Thursday, March 20, 2014

The Stunt Man

Format: DVD from NetFlix on laptop.

I vaguely remember the release of The Stunt Man. Actually, what I remember is seeing a clip of it on Roger Ebert’s and Gene Siskel’s review show in 1980 and thinking it looked cool. These days, I’m more interested in the presence of Peter O’Toole than I am specifically in the story. Now that I’ve seen it, this is especially true, since the story very much seems like the weakest point of the film. I’ve mentioned my need for verisimilitude before; if I can’t buy into the world of the film, or if the film sets up a reality that it then breaks, it loses me. While there’s plenty to like here, there’s also quite a bit I found frustrating.

A Vietnam vet named Cameron (Steve Railsback) is on the run from the police for unknown reasons. The police manage to get a set of cuffs on him, but he escapes, breaks the cuffs, and runs off. Eventually he finds himself on a bridge where the driver of an old car appears to stop to give him a ride. However, the driver turns the car around and drives right at Cameron as if he’s going to run him down. Cameron throws something at the car to defend himself, the car goes off the bridge, and Cameron finds himself looking at several men in a helicopter.

Confused yet? Don’t be. As it happens, Cameron has wandered onto the set of a movie. As it happens, the driver of the car drowned, leaving the movie down a stunt man. Desperate to stay away from the police, Cameron steps in to replace the dead man. With his hair dyed blonde he looks enough like the dead man to pass for him and he suddenly has the aegis of film director Eli Cross (Peter O’Toole) and leading lady Nina Franklin (Barbara Hershey).

What follows is Cameron’s strange initiation into the world of the film industry, and more specifically the world of Eli Cross. Cross, who takes complete control over his set, acts both as a sort of god and a sort of devil, specifically as concerns Cameron. He is both obsessed with his own control over the set and with making everything on film exactly the way he wants it. This includes doling out information specifically on a need-to-know basis. For Cameron, this means he’s never sure if the stunt he is about to perform is something with proper safety precautions or something that might legitimately get him killed.

And, of course, Cross knows that Cameron is a fugitive. For Cameron, this means he’s not exactly sure why he’s being kept around. Eli Cross is just insane enough, just enamored enough of his art, that he might legitimately want someone to die on film for what it would add to the finished product. Toss in the fact that Cameron has fallen hard for Nina and that Eli and Nina once had a sexual relationship, plus the increased presence of police in the area of the filming, and the result is a Cameron who is becoming increasingly paranoid and increasingly detached from reality.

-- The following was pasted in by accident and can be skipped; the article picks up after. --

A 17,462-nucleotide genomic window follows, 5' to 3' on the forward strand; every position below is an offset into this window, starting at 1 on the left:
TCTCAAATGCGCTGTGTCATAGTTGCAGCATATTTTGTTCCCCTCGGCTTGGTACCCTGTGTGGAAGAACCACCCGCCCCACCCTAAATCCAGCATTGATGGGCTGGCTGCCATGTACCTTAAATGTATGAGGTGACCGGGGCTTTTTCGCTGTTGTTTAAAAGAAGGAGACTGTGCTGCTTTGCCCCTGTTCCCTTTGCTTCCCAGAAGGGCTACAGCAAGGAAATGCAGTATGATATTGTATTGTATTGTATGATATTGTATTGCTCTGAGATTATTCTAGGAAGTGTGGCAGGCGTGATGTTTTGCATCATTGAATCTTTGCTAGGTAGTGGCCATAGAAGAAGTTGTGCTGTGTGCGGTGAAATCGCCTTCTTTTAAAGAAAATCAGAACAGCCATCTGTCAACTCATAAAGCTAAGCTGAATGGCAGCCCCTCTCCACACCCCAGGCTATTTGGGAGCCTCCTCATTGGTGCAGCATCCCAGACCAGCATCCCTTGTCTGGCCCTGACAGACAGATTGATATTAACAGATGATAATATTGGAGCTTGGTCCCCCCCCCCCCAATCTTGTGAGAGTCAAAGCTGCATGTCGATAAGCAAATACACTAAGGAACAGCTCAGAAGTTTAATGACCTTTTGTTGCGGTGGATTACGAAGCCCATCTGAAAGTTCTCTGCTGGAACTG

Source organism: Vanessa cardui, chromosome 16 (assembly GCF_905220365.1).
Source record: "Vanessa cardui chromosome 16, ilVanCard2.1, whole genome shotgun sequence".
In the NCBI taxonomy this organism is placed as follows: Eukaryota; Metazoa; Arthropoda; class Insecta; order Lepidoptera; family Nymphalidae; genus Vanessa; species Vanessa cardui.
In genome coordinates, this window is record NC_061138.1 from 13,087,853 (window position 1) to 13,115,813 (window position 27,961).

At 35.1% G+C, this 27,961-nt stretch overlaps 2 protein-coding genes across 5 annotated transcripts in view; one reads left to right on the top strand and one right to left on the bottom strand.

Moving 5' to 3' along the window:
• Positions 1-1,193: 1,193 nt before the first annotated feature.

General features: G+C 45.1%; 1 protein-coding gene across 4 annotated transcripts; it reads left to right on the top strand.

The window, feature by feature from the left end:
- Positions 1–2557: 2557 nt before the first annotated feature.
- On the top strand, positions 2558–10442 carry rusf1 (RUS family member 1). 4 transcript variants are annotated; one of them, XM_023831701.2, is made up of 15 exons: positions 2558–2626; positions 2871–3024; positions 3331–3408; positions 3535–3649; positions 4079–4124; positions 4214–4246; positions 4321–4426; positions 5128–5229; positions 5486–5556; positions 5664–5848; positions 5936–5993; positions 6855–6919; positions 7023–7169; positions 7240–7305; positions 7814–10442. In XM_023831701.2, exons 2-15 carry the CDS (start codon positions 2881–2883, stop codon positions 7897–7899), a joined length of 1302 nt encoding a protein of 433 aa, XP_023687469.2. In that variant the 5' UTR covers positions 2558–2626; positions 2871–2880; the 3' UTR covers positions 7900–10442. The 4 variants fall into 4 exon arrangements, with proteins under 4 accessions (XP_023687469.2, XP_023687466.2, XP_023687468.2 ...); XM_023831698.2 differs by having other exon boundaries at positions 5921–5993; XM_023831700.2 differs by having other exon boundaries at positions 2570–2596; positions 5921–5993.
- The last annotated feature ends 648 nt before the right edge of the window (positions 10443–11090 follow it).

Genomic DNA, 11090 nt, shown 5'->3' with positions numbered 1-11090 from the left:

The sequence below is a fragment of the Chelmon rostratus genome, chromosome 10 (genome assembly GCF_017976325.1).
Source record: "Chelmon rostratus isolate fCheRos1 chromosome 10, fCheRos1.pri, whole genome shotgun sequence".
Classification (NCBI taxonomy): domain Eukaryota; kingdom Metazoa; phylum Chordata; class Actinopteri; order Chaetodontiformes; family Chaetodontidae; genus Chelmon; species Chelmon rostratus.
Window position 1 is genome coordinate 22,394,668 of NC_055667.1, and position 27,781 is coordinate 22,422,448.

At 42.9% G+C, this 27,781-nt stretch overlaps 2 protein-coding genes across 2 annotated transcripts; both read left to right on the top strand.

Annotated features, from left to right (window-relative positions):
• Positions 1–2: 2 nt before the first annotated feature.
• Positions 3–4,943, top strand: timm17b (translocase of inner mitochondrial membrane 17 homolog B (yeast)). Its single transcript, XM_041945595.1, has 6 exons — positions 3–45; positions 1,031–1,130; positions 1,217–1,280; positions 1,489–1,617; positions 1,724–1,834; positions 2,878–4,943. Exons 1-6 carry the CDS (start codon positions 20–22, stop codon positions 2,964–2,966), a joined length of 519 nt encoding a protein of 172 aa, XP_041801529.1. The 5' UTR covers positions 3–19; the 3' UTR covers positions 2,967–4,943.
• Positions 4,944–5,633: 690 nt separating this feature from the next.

The highest of high points in The Stunt Man is Peter O’Toole, who plays Eli Cross (allegedly) as if he were David Lean. I have no idea what David Lean was really like, but what it means for this film is that he is imperious to an insane level. Art is everything and everything is art, and nothing is out of bounds for him if it allows him to get the shot he wants. At one point, Nina’s parents visit the set and take a look at the dailies. As it happens, the dailies involve a nude scene, which embarrasses her parents. Eli specifically tells Nina’s parents that they watched her perform a nude sex scene, which upsets her greatly—and thus he is able to use that emotional reaction from her in the scene she is about to film.

There’s also a great deal of action going on here. We get a lot of scenes of stunt shooting that really have nothing to do with the plot, but are instrumental in helping us understand the world behind the cameras as well as to see the sort of rich fantasy world and union of fantasy and reality that Eli is creating for Cameron. It’s exciting stuff.

Where the film jumps the track is on verisimilitude, though. Too many elements of the story don’t hang together. Why would Eli Cross hire the man responsible for the death of his main stunt man/star’s double? Why would he go out of his way to protect Cameron from the police? How is it that the police can’t see the man they are looking for right in front of them? Even with his hair dyed, he still looks the same.

The Stunt Man gets high marks for its ambition. It tries to do a lot, and I respect it for trying to do something perhaps beyond the scope of the story, director, cast, and crew. In the defense of all of them, the sort of merging of real world and movie fantasy might have been beyond the technology of the day as well, at least for the sort of merger desired here. Because of this, The Stunt Man stumbles a bit, but it stumbles for the best possible reasons. It reached too high and couldn’t seal the deal.

Except for Peter O’Toole, that is. He was always worth watching, and that’s certainly true here.

I think this is worth seeing, but mainly for O’Toole. This is an underseen film in general thanks to distribution problems and long delays (O’Toole once remarked that it wasn’t released—it escaped), but there’s a reason it hasn’t blossomed into having a cult status—it plays too much with the reality it posits, and that kills everything the film is trying to accomplish.

Why to watch The Stunt Man: A surreal look at the film industry.
Why not to watch: It takes a lot of license with believability.

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